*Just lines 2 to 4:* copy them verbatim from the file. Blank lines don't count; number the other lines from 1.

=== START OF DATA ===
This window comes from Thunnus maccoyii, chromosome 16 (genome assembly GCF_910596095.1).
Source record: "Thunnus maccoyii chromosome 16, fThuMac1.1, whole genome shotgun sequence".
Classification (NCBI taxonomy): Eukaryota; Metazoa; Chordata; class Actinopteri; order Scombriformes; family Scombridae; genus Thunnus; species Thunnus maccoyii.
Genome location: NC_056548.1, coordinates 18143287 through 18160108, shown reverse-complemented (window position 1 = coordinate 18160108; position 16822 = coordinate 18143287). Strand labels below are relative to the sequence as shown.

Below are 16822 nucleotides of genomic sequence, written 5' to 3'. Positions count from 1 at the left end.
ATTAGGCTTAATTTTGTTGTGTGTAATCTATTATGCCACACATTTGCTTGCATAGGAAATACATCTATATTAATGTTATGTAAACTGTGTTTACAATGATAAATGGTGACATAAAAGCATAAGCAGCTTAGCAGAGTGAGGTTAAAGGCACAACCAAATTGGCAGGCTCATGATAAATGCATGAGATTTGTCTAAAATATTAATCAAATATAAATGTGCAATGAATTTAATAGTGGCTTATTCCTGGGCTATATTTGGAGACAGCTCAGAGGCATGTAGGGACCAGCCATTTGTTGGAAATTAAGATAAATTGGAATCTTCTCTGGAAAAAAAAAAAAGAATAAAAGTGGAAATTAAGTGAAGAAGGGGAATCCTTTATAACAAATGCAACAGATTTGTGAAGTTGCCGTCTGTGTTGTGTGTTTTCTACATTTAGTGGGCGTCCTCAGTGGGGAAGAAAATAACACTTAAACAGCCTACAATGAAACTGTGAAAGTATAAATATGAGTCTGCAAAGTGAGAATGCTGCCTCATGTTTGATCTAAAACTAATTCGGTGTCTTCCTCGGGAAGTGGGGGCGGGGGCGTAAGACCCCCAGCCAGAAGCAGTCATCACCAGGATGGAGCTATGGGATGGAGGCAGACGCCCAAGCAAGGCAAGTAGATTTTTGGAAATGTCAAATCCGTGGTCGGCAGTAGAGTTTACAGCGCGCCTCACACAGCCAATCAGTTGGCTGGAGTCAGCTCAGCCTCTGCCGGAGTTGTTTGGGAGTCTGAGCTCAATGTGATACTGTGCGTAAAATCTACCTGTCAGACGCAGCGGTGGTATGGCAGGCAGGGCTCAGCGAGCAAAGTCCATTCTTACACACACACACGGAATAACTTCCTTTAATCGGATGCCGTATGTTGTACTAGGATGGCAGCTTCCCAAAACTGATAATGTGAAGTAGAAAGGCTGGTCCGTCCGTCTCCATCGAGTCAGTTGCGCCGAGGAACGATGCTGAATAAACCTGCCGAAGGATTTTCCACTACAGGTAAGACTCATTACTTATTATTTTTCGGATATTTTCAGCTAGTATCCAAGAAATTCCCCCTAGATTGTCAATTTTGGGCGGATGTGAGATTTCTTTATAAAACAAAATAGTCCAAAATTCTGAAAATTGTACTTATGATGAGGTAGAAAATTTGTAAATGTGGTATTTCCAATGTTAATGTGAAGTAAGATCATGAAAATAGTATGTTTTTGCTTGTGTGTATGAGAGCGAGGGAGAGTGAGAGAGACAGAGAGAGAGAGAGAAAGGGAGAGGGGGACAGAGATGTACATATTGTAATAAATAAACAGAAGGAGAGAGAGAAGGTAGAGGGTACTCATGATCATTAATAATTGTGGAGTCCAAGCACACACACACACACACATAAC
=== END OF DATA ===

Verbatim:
Source record: "Thunnus maccoyii chromosome 16, fThuMac1.1, whole genome shotgun sequence".
Classification (NCBI taxonomy): Eukaryota; Metazoa; Chordata; class Actinopteri; order Scombriformes; family Scombridae; genus Thunnus; species Thunnus maccoyii.
Genome location: NC_056548.1, coordinates 18143287 through 18160108, shown reverse-complemented (window position 1 = coordinate 18160108; position 16822 = coordinate 18143287). Strand labels below are relative to the sequence as shown.